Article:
For a Better Brisbane

Review: Perth’s Rail Revolution

Freeways are now fair game for retrofitting Public Transport infrastructure such as LRT, BRT and Rail. Image: 'Perth infrastructure' by Flickr user Phillip C

The BrisUrbane Blog has found slide presentations about Perth’s Rail Revolution and further details about the Perth system written by Peter Martinovich, who was the Deputy Project Director for the NewMetroRail project. There’s some good material for those interested in the finer details about the project;

Application of a Commuter Railway to Low Density Settlement, Peter Martinovich, Public Transport Authority of WA.

The first slide in the presentation compares Perth to ‘a comparable Australian city’. It is plain to see the enormous turnaround in patronage once the rail system was upgraded, modernised and extended. Perth’s patronage can be checked at any time using this link. Recently TransPerth have begun giving line by line breakdowns of patronage, patronage on the trains are now heading for 56 million boardings.

Slide 10 shows the arrival modes at the train stations. Bus brings in about a third to half of all passengers and car brings in roughly the other half. Walk up patronage is about 500 or less per day, which is tiny. The planning team defended the use of Park and Ride at stations stating that it was necessary for adaptions of a rail service to low density areas and that overall it was only 2% of the total project cost, but brought in 50% of the patronage.

Slide 12 shows the challenge of car dependancy- Perth has 10.7 meters of road per person, which is more road per capita than Sydney, Melbourne, the Australian average or the US average. Slide 24 shows how they calculated the projected boardings from land density, population and trip making rates. It’s worthwhile highlighting the density of this area; the average dwelling density is given as 10 dwellings per hectare on which TransPerth runs frequent trains every 15 minutes. In comparison, Brisbane’s TransLink considers a basic bus service viable at densities of 7 dwellings per hectare. That’s what seamless integration can do, 90% of the patronage comes from outside the walk-up zone around stations.

Perth’s low density settlement, limits numbers who walk to a train station, to a max of 500 daily.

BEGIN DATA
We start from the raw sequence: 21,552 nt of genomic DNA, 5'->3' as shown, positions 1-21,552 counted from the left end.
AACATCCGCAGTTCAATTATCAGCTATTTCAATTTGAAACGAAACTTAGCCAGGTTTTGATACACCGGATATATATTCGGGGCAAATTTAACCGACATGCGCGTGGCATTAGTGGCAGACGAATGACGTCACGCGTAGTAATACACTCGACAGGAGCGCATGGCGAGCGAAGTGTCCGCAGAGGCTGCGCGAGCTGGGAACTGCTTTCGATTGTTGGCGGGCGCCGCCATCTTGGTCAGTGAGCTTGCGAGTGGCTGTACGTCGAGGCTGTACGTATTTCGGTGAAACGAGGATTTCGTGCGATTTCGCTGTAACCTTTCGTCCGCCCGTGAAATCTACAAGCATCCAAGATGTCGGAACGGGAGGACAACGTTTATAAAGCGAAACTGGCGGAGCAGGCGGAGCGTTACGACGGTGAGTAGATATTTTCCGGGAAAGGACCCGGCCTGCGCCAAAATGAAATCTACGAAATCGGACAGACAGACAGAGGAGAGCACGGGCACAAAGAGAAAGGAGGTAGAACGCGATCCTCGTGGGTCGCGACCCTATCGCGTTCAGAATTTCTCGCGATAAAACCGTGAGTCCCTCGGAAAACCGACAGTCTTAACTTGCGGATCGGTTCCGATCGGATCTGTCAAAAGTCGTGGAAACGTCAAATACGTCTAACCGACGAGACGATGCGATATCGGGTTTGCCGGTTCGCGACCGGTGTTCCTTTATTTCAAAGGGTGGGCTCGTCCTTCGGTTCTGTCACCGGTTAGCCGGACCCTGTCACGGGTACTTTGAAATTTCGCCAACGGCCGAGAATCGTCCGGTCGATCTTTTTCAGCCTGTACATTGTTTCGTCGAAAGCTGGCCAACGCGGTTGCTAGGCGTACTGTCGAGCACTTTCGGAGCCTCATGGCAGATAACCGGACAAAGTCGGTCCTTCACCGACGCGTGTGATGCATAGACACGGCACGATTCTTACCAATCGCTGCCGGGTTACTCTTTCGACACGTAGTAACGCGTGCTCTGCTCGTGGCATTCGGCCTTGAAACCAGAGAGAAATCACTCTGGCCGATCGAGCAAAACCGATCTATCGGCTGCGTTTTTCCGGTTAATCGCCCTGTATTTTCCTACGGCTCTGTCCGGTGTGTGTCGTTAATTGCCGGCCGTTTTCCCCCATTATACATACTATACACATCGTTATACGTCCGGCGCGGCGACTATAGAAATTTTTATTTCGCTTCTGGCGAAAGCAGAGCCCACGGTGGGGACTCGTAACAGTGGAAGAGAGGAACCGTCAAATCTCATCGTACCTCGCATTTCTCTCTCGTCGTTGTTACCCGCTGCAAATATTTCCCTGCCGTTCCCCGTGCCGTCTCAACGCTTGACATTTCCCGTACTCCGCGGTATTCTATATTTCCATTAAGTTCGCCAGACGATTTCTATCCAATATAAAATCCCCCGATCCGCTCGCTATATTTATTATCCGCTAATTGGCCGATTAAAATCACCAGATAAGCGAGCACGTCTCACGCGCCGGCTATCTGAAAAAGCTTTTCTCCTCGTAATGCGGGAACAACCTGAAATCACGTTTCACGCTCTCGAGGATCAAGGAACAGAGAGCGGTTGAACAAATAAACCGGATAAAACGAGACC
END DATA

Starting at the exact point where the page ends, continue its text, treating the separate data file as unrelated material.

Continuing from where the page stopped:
– slide 20,  Bus-rail and car-rail integration to collect patronage had to be used because walk up patronage alone could not support the line.

Slide 26 shows the types of bus-rail interchanges deployed in Perth. Murdoch has a specially constructed busway overpass where passengers are dropped off and then walk down to the platforms. Warwick has a bus interchange on stilts positioned directly above the rail station, and both are smack bang in the middle of a freeway (sounds crazy doesn’t it?; but it works!) Clarkson and Cockburn are interesting because it seems that TOD development has been stimulated.

Slide 27 shows the TOD paradox.  They could use the park and ride area around the station for TOD or Park and Ride but only at the cost of the other. They reasoned that the park and ride was a better land use because it would allow TOD to occur outside the walk-up zone; It shows that they realised that a ‘cut and paste TOD job’ would not work under the conditions at hand and the TOD idea would have to be  adapted. Again, tight integration would allow TOD to happen further away from the station.

Note that for a TOD we need and absolute minimum population of 10,000 within walking distance of the station to yield up to 700 daily walk-ons

– Slide 31;

There was just no way 10,000 people were going to be within 800 meters of the station. Integration had to be used, and TOD around stations would have to come after.

In conclusion, a number of innovations are clear as is a willingness to think against and question prevailing ideas. A full-blown frequent rail service has been supported on low density. Stations have been spaced further apart to increase speed and cut rolling stock requirements. The train line has been put down the middle of a freeway, which is quite radical, and all stops have been pulled out to make sure integration (like placing an interchange on stilts above the station in the middle of a freeway). Even the philosophy of TODs being accessed only by walking has been turned upside down and a case for the value of park and rides has been made (which are often frowned upon).

Perth’s legacy isn’t just a great train service. It’s a legacy of creativity and innovation that will all make us rethink what’s possible with low density.

Application of a Commuter Railway to Low Density Settlement, Peter Martinovich, Public Transport Authority of WA.


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February 17, 2011 at 10:32 pm

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